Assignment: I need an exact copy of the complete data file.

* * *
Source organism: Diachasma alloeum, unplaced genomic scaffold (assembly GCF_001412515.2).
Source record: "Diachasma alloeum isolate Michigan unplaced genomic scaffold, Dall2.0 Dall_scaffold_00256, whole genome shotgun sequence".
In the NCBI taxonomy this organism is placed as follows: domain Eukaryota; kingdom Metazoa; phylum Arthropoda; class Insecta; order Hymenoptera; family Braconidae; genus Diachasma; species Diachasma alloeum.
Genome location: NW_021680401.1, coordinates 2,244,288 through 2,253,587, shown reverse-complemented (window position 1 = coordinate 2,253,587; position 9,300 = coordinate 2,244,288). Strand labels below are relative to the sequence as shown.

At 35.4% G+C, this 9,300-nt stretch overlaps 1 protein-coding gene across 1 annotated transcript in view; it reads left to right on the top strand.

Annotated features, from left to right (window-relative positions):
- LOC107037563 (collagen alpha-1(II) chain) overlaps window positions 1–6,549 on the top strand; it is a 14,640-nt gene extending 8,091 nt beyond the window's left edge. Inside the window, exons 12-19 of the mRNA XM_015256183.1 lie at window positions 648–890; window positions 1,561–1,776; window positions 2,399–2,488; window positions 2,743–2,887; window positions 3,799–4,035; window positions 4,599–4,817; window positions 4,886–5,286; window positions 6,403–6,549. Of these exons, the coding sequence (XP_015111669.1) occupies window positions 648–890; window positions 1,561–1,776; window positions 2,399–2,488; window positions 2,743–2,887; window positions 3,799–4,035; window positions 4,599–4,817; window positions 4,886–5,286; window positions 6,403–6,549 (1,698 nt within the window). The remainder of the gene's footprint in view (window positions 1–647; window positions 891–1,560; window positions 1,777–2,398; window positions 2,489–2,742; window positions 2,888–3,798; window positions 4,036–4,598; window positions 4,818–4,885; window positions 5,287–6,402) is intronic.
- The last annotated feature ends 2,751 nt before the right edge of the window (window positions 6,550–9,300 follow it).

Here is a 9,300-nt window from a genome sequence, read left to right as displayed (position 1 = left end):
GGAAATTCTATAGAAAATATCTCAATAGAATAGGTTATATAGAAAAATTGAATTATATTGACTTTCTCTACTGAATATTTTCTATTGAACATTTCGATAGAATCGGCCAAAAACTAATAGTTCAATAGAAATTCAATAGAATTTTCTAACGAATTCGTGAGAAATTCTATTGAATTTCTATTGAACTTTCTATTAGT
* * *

Source organism: Diachasma alloeum, unplaced genomic scaffold (assembly GCF_001412515.2).
Source record: "Diachasma alloeum isolate Michigan unplaced genomic scaffold, Dall2.0 Dall_scaffold_00256, whole genome shotgun sequence".
In the NCBI taxonomy this organism is placed as follows: domain Eukaryota; kingdom Metazoa; phylum Arthropoda; class Insecta; order Hymenoptera; family Braconidae; genus Diachasma; species Diachasma alloeum.
Genome location: NW_021680401.1, coordinates 2,244,288 through 2,253,587, shown reverse-complemented (window position 1 = coordinate 2,253,587; position 9,300 = coordinate 2,244,288). Strand labels below are relative to the sequence as shown.

At 35.4% G+C, this 9,300-nt stretch overlaps 1 protein-coding gene across 1 annotated transcript in view; it reads left to right on the top strand.

Annotated features, from left to right (window-relative positions):
- LOC107037563 (collagen alpha-1(II) chain) overlaps window positions 1–6,549 on the top strand; it is a 14,640-nt gene extending 8,091 nt beyond the window's left edge. Inside the window, exons 12-19 of the mRNA XM_015256183.1 lie at window positions 648–890; window positions 1,561–1,776; window positions 2,399–2,488; window positions 2,743–2,887; window positions 3,799–4,035; window positions 4,599–4,817; window positions 4,886–5,286; window positions 6,403–6,549. Of these exons, the coding sequence (XP_015111669.1) occupies window positions 648–890; window positions 1,561–1,776; window positions 2,399–2,488; window positions 2,743–2,887; window positions 3,799–4,035; window positions 4,599–4,817; window positions 4,886–5,286; window positions 6,403–6,549 (1,698 nt within the window). The remainder of the gene's footprint in view (window positions 1–647; window positions 891–1,560; window positions 1,777–2,398; window positions 2,489–2,742; window positions 2,888–3,798; window positions 4,036–4,598; window positions 4,818–4,885; window positions 5,287–6,402) is intronic.
- The last annotated feature ends 2,751 nt before the right edge of the window (window positions 6,550–9,300 follow it).

Here is a 9,300-nt window from a genome sequence, read left to right as displayed (position 1 = left end):
GGAAATTCTATAGAAAATATCTCAATAGAATAGGTTATATAGAAAAATTGAATTATATTGACTTTCTCTACTGAATATTTTCTATTGAACATTTCGATAGAATCGGCCAAAAACTAATAGTTCAATAGAAATTCAATAGAATTTTCTAACGAATTCGTGAGAAATTCTATTGAATTTCTATTGAACTTTCTATTAGT